President Barack Obama deserves credit for going to Congress on Syria. Unfortunately, he wants to involve America in another potentially disastrous war in the Middle East.
Equally disturbing, leading members of the political opposition, led by House Speaker John Boehner, back the president’s war, which would undermine America as a constitutional republic. Congress should say no to yet another unnecessary war.
The end of the Cold War freed Washington policymakers from international restraint. Hubris conquered the nation’s capital: “What we say goes,” became America’s watchword. However, reordering the world turned out to be harder than expected.
Now, spouting nostrums about international norms and the international community, President Obama is pushing for limited military action against the Syrian government. However, it’s hard to be half-pregnant when at war. Committing the nation’s prestige against the Assad regime would sharply increase pressure for more intense involvement.
Some advocate intervention on humanitarian grounds. Alas, war is not a good humanitarian tool, as Washington discovered in Iraq. Nor have American policymakers demonstrated much skill in “fixing” foreign nations.
Civil wars are particularly complicated, as Ronald Reagan discovered in Lebanon. At least he learned the right lesson and got out.
The human costs of serious action likely would be high. Sometimes Washington must risk its citizens’ lives, but it should not intervene militarily unless Americans have something substantial at stake. There’s nothing moral about ivory tower warriors launching crusades with other people’s lives and money.
The Syrian government’s apparent use of chemical weapons does not warrant war. Other weapons are more deadly and Damascus won’t attack its neighbors, like Israel, which could retaliate. Moreover, chemical agents are more likely to leak to terrorist groups if Assad falls.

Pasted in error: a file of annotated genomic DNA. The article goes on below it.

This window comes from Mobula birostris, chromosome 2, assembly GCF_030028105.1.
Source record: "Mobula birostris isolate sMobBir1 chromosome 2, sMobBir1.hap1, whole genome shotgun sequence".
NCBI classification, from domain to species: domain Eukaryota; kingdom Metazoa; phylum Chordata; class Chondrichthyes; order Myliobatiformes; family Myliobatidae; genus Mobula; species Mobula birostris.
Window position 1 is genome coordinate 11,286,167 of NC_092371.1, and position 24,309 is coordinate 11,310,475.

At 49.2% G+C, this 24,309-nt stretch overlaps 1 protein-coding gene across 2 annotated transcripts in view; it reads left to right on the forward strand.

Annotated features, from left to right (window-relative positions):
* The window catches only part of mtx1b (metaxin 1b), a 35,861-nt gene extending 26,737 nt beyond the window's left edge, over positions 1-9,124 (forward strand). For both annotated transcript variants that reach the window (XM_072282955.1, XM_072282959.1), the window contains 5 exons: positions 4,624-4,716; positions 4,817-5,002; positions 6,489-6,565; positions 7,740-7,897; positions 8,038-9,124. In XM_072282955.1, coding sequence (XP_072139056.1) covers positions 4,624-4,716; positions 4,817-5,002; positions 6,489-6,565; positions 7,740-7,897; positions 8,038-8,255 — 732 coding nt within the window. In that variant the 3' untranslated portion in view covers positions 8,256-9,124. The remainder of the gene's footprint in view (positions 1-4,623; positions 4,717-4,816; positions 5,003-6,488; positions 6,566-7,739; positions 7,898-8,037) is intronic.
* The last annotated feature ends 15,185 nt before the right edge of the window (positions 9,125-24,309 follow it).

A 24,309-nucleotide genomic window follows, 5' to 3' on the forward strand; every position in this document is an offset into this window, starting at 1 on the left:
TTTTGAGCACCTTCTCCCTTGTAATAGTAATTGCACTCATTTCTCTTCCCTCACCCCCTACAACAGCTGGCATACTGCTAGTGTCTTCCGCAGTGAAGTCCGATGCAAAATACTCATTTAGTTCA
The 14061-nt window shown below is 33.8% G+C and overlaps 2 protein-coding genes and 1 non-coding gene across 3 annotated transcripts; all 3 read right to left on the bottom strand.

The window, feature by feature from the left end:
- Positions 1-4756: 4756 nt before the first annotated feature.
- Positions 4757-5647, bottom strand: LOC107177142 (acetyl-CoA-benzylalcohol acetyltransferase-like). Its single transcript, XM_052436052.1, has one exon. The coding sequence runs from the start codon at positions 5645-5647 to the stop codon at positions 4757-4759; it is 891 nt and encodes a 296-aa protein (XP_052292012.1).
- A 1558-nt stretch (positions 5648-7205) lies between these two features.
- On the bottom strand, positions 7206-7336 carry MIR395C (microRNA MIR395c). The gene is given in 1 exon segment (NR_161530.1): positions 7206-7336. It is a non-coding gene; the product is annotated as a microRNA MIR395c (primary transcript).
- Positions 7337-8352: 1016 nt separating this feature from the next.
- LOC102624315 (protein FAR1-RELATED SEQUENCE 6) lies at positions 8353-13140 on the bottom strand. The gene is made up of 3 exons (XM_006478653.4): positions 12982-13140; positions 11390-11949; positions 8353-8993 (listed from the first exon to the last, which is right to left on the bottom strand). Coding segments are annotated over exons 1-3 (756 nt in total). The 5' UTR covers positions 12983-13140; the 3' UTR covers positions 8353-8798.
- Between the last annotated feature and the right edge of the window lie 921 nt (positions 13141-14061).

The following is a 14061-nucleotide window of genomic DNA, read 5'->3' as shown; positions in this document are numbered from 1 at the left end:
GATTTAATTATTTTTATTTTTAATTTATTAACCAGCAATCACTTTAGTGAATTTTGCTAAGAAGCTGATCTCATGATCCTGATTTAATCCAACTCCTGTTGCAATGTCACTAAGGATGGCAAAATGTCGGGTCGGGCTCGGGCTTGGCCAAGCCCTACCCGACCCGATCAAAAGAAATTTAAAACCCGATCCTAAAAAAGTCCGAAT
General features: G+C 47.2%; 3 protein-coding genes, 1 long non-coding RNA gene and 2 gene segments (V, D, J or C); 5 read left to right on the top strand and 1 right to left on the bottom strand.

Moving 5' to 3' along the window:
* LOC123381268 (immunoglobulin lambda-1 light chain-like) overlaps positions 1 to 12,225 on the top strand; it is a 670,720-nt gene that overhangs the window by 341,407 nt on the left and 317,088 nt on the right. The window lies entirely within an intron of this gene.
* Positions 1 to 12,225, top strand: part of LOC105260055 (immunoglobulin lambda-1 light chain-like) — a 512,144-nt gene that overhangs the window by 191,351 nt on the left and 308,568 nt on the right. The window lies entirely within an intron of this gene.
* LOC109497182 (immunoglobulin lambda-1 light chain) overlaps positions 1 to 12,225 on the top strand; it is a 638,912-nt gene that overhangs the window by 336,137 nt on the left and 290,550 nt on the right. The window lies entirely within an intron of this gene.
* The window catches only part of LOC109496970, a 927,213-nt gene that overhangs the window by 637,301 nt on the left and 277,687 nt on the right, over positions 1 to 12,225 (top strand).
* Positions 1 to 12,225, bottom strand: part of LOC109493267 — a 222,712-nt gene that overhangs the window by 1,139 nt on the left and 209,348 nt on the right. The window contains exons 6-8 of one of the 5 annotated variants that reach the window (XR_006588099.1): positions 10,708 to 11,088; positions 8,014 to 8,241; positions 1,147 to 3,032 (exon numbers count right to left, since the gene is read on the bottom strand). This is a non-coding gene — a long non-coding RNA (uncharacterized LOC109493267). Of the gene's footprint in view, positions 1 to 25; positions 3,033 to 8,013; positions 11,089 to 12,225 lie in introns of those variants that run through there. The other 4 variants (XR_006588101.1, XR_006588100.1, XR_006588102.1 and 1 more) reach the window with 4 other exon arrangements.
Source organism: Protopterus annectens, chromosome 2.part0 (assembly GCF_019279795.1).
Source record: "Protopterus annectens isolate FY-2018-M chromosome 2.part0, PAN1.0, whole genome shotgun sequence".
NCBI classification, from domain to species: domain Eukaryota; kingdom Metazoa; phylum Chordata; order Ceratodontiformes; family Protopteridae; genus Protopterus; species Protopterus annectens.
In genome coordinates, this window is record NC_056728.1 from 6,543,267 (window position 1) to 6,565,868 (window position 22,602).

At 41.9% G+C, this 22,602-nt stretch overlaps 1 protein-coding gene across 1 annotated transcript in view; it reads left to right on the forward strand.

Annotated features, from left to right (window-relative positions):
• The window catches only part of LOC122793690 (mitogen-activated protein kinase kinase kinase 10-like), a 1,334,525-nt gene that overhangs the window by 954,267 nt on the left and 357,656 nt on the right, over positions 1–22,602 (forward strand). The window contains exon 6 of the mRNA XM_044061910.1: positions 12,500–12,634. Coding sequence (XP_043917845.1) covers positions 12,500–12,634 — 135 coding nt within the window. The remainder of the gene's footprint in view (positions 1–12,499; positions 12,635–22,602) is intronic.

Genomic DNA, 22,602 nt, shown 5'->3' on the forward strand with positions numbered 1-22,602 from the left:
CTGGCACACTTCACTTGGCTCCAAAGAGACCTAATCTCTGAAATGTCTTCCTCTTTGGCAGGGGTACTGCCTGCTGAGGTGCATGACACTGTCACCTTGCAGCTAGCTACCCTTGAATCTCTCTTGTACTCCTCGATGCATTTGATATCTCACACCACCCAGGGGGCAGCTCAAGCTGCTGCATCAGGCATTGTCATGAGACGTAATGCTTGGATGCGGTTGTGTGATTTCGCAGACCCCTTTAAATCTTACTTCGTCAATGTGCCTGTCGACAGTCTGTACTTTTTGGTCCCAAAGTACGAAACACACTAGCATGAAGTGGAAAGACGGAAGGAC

The administration argues that a light swat on Syria would intimidate Iran into dropping any nuclear weapons program. However, eliminating Tehran’s nuclear capabilities would be far more difficult than lobbing a few cruise missiles. Moreover, Iran’s leadership may see another American military attack on a neighbor as further evidence that Tehran needs nuclear weapons for its defense.
Syria’s implosion could empower jihadist factions, but American intervention would not prevent the latter. The belief that the U.S. can decide who rules a post-Assad Syria is conceit, or more likely delusion.
The last refuge of the war-hawks is preserving national credibility. Presidents should not make empty threats, but they do so constantly. Still, other countries know that Washington is ready to take military action when it perceives serious interests to be at stake.
Columnist Michael Gerson that if legislators vote no “they are deciding if they will send the chief executive into the world with his hands tied behind his back.” Actually, the Constitution sends the president abroad with his hands tied when it comes to starting wars. For instance, George Mason favored “clogging rather than facilitating war” because he didn’t believe the new chief executive was “safely to be entrusted with” the power to start wars.
Washington cannot afford another aimless and endless Middle Eastern conflict. Being perpetually at war has not made America more secure.
In fact, the U.S. should adjust its foreign policy to reflect its recent international failures. War should be a last resort in response to serious security threats, not just another foreign policy tool.
Finally, as I note in my latest Forbes online column:
the federal government must do less. Washington faces tens of trillions of dollars of unfunded liabilities and increasingly interferes with its citizens’ liberties. Uncle Sam’s foreign and domestic policies both are to blame. As social critique Randolph Bourne noted, “war is the health of the state.” It is difficult to preserve a democratic republic at home when the same state plays a militarily aggressive, even imperial role abroad.
Syria should be the war too far even for Congress. America should return to a foreign policy appropriate for a republic.